Quinn MM, Henneberger PK, Members of the National Institute for Occupational Safety and Health (NIOSH), National Occupational Research Agenda (NORA) Cleaning and Disinfecting in Healthcare Working Group: Braun B, Delclos GL, Fagan K, Huang V, Knaack JLS, Lee SJ, Moual NL, Maher KAE, McCrone SH, Mitchell AH, Pechter E, Rosenman K, Sehulster L, Stephens AC, Wilburn S, Zock JP. Cleaning and disinfecting environmental surfaces in health care: Toward an integrated framework for infection and occupational illness prevention. Am J Infect Control. 2015 Mar 16. Am J Infect Control. 2015 May;43(5):424-434.
Rosenman KD, Millerick-May M, Reilly MJ, Flattery J, Weinberg J, Harrison R, Lumia M, Stephens AC, Borjan M. Swimming facilities and work-related asthma. J Asthma. 2014 Aug 26:1-7.
White GE, Seaman C, Filios MS, Mazurek JM, Flattery J, Harrison RJ, Reilly MJ, Rosenman KD, Lumia ME, Stephens AC, Pechter E, Fitzsimmons K, Davis LK. Gender differences in work-related asthma: surveillance data from California, Massachusetts, Michigan, and New Jersey, 1993-2008. J Asthma. 2014 Mar 27.
Mazurek JM, Filios M, Willis R, Rosenman KD, Reilly MJ, McGreevy K, Schill DP, Valiante D, Pechter E, Davis L, Flattery J, Harrison R. Work-Related Asthma in the Educational Services Industry: California, Massachusetts, Michigan, and New Jersey, 1993–2000. Am J Ind Med. 2008 Jan;51(1):47-59.
Pechter E, Davis L, Tumpowsky C, Flattery J, Harrison R, Reinisch
F, Reilly MJ, Rosenman KD, Schill DP, Valiante DJ, Filios M. Work-related
asthma among health care workers: Surveillance data from California,
Massachusetts, Michigan, and New Jersey, 1993-1997. Am J Ind Med 2005;47:265-275.
Goe SK, Henneberger PK, Reilly MJ, Rosenman KD, Schill DP, Valiante
D, Flattery J, Harrison R, Davis L, Tumpowsky C, Filios MS. A
descriptive study of work-aggravated asthma. Occup Env Med 2004;61:512-517.
Rosenman KD, Reilly MJ, Schill D, Valiante D, Flattery J, Harrison
R, Pechter E, Davis L, Tumpowsky L, Filios M. Cleaning
agents and work-related asthma. J Occup Environ Med 2003;45:556-563.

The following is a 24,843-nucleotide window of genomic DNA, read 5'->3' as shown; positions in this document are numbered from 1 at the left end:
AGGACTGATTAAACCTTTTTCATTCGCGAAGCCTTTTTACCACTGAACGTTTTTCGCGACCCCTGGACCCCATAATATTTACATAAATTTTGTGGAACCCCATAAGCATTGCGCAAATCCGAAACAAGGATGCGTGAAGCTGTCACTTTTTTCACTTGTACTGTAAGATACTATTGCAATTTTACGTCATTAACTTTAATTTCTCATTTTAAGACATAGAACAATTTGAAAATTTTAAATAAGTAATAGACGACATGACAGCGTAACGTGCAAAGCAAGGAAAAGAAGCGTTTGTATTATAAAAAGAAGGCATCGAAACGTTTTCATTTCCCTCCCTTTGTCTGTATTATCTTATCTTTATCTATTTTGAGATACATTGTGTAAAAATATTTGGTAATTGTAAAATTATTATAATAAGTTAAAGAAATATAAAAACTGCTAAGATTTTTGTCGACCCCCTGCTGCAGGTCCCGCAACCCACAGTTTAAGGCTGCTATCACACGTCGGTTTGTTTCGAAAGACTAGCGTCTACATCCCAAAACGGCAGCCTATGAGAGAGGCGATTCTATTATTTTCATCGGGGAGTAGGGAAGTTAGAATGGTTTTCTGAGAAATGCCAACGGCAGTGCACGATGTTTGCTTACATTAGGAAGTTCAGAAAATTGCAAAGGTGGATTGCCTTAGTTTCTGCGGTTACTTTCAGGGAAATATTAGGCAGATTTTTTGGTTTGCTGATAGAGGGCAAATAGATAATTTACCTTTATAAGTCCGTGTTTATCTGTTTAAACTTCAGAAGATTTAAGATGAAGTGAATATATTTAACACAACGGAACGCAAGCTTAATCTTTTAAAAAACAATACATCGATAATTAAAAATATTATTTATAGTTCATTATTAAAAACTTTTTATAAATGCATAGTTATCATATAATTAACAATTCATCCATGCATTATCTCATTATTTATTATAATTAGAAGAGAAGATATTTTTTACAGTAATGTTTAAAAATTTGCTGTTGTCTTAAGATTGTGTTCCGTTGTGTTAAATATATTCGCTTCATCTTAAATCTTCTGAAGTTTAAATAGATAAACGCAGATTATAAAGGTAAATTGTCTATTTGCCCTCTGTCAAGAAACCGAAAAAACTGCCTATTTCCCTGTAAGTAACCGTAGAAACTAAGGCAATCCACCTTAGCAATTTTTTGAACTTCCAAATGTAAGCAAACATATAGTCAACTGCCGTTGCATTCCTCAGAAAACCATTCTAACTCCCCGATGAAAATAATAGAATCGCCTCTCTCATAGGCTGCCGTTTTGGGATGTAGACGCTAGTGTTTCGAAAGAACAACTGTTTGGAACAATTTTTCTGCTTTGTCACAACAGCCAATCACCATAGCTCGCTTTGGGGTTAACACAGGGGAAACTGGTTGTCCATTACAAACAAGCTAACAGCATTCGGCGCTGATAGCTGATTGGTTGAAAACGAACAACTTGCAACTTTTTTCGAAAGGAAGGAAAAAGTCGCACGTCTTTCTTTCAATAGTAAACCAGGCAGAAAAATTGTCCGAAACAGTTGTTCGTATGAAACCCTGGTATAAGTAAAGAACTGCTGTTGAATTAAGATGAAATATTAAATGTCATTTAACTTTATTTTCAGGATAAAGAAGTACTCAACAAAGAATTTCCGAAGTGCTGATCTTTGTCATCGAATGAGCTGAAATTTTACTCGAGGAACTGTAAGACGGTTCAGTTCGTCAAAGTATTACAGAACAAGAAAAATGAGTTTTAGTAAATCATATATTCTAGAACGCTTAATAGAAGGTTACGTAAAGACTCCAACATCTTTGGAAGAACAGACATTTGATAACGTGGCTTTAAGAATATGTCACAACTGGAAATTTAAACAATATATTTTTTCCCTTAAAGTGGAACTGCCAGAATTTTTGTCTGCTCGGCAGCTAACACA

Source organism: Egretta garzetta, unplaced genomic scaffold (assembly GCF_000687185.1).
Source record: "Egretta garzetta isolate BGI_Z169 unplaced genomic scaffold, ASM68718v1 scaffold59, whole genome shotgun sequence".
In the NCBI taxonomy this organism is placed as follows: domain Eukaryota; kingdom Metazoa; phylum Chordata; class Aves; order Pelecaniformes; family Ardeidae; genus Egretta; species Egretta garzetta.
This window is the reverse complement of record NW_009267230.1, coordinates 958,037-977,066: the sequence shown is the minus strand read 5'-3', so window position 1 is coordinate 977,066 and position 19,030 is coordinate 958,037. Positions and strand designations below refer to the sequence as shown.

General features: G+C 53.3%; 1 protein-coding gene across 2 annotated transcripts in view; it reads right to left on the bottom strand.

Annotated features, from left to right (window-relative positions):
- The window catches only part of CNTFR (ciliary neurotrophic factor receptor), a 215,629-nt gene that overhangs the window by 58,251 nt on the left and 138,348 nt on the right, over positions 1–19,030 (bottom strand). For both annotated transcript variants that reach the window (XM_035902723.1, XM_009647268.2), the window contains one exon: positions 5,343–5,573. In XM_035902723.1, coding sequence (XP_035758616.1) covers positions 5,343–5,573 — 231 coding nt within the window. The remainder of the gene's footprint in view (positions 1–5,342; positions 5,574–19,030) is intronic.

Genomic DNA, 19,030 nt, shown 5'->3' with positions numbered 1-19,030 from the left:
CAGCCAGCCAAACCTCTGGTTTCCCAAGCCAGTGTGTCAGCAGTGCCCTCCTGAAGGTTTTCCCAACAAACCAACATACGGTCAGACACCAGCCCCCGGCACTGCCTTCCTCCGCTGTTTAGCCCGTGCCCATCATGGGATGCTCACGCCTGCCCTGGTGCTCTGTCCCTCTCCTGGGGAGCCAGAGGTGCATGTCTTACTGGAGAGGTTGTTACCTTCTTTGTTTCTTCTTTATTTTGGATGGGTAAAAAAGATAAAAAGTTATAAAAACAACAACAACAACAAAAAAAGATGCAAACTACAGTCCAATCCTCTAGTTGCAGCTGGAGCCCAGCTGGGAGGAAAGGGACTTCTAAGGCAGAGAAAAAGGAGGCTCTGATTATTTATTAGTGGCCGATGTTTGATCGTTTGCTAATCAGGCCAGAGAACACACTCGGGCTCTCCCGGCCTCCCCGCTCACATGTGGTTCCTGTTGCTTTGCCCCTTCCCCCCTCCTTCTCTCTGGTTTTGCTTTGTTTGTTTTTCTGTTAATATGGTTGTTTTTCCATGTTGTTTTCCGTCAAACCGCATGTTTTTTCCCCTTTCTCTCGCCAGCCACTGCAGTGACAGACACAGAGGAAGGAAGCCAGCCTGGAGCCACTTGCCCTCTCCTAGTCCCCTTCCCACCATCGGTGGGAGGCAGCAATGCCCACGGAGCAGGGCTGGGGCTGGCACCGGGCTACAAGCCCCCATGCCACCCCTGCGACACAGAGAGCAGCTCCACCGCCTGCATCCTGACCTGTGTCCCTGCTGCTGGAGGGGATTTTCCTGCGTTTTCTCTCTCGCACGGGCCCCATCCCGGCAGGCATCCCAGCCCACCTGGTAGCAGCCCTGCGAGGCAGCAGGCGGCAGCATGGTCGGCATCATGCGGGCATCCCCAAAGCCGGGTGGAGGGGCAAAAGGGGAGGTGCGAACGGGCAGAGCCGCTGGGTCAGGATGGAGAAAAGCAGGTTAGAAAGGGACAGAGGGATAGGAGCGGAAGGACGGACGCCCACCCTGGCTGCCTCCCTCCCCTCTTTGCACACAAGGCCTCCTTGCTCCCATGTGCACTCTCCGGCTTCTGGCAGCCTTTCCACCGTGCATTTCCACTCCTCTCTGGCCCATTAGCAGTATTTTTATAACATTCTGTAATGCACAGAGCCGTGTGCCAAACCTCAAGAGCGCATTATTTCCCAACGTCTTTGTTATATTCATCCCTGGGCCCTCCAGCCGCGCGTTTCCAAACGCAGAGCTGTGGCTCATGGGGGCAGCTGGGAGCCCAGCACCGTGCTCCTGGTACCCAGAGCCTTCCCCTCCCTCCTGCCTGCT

Henneberger PK, Derk S, Davis L, Tumpowsky C, Reilly, MJ, Rosenman
KD, Schill DP, Valiante D, Flattery J, Harrison R, Reinisch F, Filios
reactive airways dysfunction syndrome cases from surveillance in selected
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Ortega HG, Kreiss K, Schill DP, Weissman DN. Fatal
asthma from powdering shark cartilage and review of fatal asthma
literature. Am J Ind Med
Jajosky RA, Harrison R, Reinisch F, Flattery J, Chan J, Tumpowski
C, Davis L, Reilly MJ, Rosenman KD, Kalinowsky D, Stanbury M, Schill
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of work-related asthma in selected U.S. states using surveillance guidelines
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Stanbury MJ, Gatti E, Sokolowski JW. RADS
in a nurse exposed to pentamidine.
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Reilly MJ, Rosenman KD, Watt F, Schill D, Stanbury MJ, Trimbath LS,
Jajosky RA, Musgrave K, Castellan R, Bang KM, Ordin D. Surveillance
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Henneberger P, Kipen H, Stanbury MJ, Trimbath L. Use of portable peak flow meters in the surveillance of occupational asthma. Chest 1991;100:1515-1521.
Matte TD, Hoffman RE, Rosenman KD, Stanbury MJ. Surveillance
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Hoffman RE, Rosenman KD, Watt F, Stanbury MJ. NIOSH. Occupational